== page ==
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USAF Weapons School students get first look at upgraded B-1s

U.S. Air Force Maj. James Silva, left, and Lt. Col. Steven Myers, both B-1B Lancer pilots, complete a flight in the first newly upgraded operational B1-B Lancer Jan. 21, 2014, at Dyess Air Force Base, Texas. The B-1B Lancer was recently upgraded with an Integrated Battle Station. The IBS is a combination of three different upgrades, which includes a Fully Integrated Data Link, a Vertical Situation Display upgrade, and a Central Integrated System upgrade. The VSDU upgrades the B-1's forward cockpit by replacing two unsupportable, monochrome pilot and co-pilot displays with four multifunctional color displays, giving pilots more situational awareness data in a user-friendly format. (U.S. Air Force photo by Staff Sgt. Richard Ebensberger/Released)

U.S. Air Force Maj. James Silva, left, and Lt. Col. Steven Myers, both B-1B Lancer pilots, complete a flight in the first newly upgraded operational B1-B Lancer Jan. 21, 2014, at Dyess Air Force Base, Texas. The B-1B Lancer was recently upgraded with an Integrated Battle Station. The IBS is a combination of three different upgrades, which includes a Fully Integrated Data Link, a Vertical Situation Display upgrade, and a Central Integrated System upgrade. The VSDU upgrades the B-1's forward cockpit by replacing two unsupportable, monochrome pilot and co-pilot displays with four multifunctional color displays, giving pilots more situational awareness data in a user-friendly format. (U.S. Air Force photo by Staff Sgt. Richard Ebensberger/Released)

DYESS AIR FORCE BASE, Texas -- For the first time students from the US Air Force Weapons School got to fly with the newly upgraded Sustainment Block-16 B-1B Lancer during the student's Integration Phase at Nellis AFB, Nevada.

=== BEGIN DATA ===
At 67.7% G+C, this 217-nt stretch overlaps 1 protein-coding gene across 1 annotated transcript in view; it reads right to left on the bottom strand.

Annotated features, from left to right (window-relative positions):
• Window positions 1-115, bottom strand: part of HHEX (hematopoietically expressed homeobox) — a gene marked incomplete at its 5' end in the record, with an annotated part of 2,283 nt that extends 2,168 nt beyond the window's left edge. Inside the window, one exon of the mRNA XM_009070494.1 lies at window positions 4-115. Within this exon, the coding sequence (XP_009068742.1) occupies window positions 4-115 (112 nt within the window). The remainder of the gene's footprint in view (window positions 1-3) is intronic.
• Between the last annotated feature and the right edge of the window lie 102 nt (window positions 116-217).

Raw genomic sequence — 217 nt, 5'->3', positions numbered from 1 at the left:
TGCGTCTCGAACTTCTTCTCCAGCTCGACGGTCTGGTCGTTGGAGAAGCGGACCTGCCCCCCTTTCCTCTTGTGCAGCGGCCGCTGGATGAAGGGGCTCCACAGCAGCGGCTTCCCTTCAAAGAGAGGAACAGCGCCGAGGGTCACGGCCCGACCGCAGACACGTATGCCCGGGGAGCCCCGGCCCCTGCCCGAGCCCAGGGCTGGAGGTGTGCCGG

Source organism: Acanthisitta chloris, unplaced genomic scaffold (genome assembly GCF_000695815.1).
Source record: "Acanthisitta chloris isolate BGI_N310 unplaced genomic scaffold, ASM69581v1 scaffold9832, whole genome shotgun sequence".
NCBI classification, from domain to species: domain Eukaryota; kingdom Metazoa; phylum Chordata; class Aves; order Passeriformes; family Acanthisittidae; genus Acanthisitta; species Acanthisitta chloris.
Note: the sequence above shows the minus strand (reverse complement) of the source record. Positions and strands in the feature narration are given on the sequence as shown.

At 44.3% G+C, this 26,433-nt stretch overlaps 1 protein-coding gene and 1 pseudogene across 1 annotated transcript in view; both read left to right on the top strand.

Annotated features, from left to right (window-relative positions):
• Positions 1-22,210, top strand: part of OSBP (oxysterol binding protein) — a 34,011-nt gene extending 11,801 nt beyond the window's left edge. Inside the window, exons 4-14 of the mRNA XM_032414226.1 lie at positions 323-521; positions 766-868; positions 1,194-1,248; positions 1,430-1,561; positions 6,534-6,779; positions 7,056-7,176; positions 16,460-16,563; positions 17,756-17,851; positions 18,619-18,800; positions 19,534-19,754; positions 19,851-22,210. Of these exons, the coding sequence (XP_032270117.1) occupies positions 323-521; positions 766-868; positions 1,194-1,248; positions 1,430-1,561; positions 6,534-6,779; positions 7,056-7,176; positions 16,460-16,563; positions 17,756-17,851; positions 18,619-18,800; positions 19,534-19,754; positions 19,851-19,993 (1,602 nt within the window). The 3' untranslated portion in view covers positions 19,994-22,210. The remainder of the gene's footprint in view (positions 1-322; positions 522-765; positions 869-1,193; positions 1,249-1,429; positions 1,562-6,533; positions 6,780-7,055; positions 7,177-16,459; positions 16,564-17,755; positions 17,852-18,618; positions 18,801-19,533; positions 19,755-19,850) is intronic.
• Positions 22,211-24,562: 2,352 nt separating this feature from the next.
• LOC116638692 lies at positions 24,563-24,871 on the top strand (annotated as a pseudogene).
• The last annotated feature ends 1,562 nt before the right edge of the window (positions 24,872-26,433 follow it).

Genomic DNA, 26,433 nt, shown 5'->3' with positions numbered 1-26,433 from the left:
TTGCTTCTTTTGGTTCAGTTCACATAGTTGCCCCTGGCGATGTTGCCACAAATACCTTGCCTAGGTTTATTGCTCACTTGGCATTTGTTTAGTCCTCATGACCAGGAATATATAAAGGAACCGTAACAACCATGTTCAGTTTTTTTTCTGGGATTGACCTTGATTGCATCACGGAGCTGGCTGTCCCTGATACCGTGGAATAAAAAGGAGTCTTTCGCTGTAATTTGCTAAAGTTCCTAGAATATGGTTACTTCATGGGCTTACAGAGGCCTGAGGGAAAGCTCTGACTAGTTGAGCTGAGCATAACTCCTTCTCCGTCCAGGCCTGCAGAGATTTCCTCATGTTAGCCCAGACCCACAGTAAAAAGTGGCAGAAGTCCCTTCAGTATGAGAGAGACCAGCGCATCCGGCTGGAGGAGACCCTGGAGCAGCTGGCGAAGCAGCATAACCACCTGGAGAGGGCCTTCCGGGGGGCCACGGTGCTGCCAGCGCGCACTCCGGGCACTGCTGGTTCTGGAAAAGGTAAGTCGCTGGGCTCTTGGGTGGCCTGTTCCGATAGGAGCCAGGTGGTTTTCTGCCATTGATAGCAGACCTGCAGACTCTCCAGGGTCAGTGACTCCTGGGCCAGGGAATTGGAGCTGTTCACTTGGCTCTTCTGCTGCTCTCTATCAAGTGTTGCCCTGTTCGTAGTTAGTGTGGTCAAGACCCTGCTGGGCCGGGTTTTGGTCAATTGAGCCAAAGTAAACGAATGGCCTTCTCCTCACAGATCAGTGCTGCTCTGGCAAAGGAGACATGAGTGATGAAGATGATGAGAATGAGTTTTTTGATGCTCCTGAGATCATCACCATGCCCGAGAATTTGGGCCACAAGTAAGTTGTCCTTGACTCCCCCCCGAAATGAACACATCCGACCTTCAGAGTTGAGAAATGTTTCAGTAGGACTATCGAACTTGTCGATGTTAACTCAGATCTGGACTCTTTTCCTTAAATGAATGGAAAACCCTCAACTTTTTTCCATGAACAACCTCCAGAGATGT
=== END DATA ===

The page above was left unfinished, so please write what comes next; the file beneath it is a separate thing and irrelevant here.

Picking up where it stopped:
Dyess Airmen from the 337th Test and Evaluation Squadron brought the B-1s to Nellis for the weapons school students to get hands-on with the new technology. The three-week exercise at Nellis is the final phase of the weapons school curriculum and allows students to put all their learned skills to practice in a training environment that is as close to actual combat as possible.

"The IT is the capstone exercise to the United States Air Force Weapons Instructor Course," said Maj. Andrew Maguire, 77th Weapons Squadron. "Students from different Air Force assets, like space and cyber, integrated to solve some of the most challenging real-world problems that the Air Force can provide short of actual combat. In some cases, the training problems were more difficult than real-world problems."

The 337th's part in the exercise was to test the new SB-16 and 15 B-1B Lancers performance, while allowing the weapons students to familiarize themselves with the upgraded systems.

"With the 337th TES coming along during the IT, our students had the unique opportunity to be the first B-1 aviators to integrate the new hardware and software in a training environment this realistic," Maguire said.

The weapons school instructors were pleased with the performance of both the students and the capabilities the SB-16 provided for the B-1 airframe.

"The students and aircraft performed well," Maguire said. "One of the instructors even said the new system provided him so much situational awareness that, 'it was almost like cheating.'"

The knowledge that the 337th's instructors gave the undergraduates provided them with the basic know-how on the revamped B-1s and gave them a unique training experience. They also flew several sorties on the SB-16 B-1 to gain some familiarity with the upgraded airframe.

"I wish I could give every B-1 aviator the opportunity to attend the phenomenal training provided by the weapons school," said Lt. Col. Jonathan Creer, 77th Weapons Squadron commander. "I also feel that it was such a good opportunity for the 337th that we'd like to have them out there again."

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